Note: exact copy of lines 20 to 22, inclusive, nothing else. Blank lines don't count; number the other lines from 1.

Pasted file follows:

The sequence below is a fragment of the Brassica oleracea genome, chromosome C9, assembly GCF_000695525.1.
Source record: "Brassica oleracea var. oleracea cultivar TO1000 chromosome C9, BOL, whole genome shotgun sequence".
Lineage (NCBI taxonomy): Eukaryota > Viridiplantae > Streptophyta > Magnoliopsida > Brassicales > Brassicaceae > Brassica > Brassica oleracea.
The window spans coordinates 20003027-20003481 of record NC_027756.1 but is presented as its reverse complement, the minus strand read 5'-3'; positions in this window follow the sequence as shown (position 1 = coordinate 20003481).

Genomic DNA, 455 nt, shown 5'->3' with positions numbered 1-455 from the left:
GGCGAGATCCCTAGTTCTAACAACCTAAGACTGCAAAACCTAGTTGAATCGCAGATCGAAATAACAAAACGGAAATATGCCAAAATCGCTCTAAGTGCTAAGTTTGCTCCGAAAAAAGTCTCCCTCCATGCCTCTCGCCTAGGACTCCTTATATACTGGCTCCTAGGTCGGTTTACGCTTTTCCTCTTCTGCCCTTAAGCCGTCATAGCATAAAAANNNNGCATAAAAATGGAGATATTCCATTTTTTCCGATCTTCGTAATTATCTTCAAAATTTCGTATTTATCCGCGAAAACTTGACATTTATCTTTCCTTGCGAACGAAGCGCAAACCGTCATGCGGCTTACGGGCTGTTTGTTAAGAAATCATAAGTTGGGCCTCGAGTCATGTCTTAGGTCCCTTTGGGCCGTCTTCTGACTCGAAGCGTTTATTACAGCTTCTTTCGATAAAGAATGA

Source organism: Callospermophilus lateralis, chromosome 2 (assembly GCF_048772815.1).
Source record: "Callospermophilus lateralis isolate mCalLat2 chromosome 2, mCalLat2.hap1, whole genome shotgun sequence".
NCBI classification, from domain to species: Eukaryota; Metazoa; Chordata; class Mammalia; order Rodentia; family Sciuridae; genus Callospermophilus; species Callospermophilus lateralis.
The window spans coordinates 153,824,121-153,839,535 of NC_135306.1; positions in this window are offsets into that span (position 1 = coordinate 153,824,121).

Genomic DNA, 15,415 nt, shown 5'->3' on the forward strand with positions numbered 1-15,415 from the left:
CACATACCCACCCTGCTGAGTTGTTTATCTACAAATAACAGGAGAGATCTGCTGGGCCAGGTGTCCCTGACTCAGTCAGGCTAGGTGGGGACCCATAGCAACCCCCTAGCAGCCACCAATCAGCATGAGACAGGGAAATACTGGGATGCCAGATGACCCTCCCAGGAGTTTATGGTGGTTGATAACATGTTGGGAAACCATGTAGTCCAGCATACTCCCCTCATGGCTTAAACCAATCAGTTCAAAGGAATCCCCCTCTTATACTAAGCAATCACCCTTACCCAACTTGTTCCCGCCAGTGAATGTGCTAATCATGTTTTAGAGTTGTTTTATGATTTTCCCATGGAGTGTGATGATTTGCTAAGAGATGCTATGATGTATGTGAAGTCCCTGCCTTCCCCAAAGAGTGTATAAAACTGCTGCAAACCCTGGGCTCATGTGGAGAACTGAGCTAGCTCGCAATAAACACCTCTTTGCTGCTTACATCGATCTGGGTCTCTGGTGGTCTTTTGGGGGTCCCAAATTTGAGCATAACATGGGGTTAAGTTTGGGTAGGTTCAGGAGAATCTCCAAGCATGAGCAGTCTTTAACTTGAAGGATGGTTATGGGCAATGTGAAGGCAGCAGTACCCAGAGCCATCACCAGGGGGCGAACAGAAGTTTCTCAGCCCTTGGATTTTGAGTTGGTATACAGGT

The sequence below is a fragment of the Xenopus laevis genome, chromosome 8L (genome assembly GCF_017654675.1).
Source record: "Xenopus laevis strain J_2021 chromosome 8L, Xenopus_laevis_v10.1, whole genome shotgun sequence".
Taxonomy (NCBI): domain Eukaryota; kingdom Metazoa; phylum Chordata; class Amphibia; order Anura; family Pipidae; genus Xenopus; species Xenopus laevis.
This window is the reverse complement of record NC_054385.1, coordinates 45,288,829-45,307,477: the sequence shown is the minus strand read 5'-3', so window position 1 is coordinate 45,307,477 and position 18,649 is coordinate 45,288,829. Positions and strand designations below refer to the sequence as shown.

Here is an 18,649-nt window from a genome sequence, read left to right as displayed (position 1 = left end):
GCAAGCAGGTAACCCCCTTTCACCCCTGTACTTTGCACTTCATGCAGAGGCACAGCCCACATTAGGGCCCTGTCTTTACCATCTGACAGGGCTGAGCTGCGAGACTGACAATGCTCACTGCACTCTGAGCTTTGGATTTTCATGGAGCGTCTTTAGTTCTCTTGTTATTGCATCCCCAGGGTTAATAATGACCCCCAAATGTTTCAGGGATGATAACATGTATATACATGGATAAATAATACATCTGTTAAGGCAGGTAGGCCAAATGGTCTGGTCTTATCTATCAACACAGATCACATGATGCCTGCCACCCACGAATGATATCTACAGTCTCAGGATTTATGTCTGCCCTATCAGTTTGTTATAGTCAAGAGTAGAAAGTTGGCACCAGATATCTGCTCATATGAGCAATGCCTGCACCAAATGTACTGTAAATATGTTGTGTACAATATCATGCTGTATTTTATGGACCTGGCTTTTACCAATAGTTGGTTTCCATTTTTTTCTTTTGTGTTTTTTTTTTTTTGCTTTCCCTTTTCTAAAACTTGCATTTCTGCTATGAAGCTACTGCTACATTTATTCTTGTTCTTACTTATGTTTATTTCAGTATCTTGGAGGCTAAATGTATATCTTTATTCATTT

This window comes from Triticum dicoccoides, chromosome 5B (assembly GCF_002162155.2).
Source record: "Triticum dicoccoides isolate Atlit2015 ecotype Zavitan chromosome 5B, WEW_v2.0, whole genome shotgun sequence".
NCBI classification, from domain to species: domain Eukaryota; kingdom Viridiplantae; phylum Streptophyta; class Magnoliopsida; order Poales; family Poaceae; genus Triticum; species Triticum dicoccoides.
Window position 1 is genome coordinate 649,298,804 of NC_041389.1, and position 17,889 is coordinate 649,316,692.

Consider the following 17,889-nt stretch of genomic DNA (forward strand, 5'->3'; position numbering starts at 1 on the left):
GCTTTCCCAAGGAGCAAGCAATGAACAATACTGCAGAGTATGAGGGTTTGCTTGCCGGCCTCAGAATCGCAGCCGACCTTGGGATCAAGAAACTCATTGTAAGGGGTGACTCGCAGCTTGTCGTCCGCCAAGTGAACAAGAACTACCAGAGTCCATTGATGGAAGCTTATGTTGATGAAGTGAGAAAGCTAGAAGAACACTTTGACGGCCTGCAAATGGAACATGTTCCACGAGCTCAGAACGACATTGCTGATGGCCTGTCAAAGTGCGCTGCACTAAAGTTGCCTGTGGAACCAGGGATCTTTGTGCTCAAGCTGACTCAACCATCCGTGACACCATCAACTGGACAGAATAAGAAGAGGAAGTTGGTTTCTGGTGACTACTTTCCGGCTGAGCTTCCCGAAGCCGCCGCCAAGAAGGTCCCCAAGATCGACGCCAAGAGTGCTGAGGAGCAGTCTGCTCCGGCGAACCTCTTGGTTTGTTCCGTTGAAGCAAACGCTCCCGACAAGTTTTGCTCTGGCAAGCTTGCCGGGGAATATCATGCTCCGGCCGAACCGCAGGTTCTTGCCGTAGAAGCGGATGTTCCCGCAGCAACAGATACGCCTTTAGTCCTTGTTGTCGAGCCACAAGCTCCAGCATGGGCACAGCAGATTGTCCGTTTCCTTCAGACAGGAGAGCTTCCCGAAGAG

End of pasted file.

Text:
Source record: "Triticum dicoccoides isolate Atlit2015 ecotype Zavitan chromosome 5B, WEW_v2.0, whole genome shotgun sequence".
NCBI classification, from domain to species: domain Eukaryota; kingdom Viridiplantae; phylum Streptophyta; class Magnoliopsida; order Poales; family Poaceae; genus Triticum; species Triticum dicoccoides.
Window position 1 is genome coordinate 649,298,804 of NC_041389.1, and position 17,889 is coordinate 649,316,692.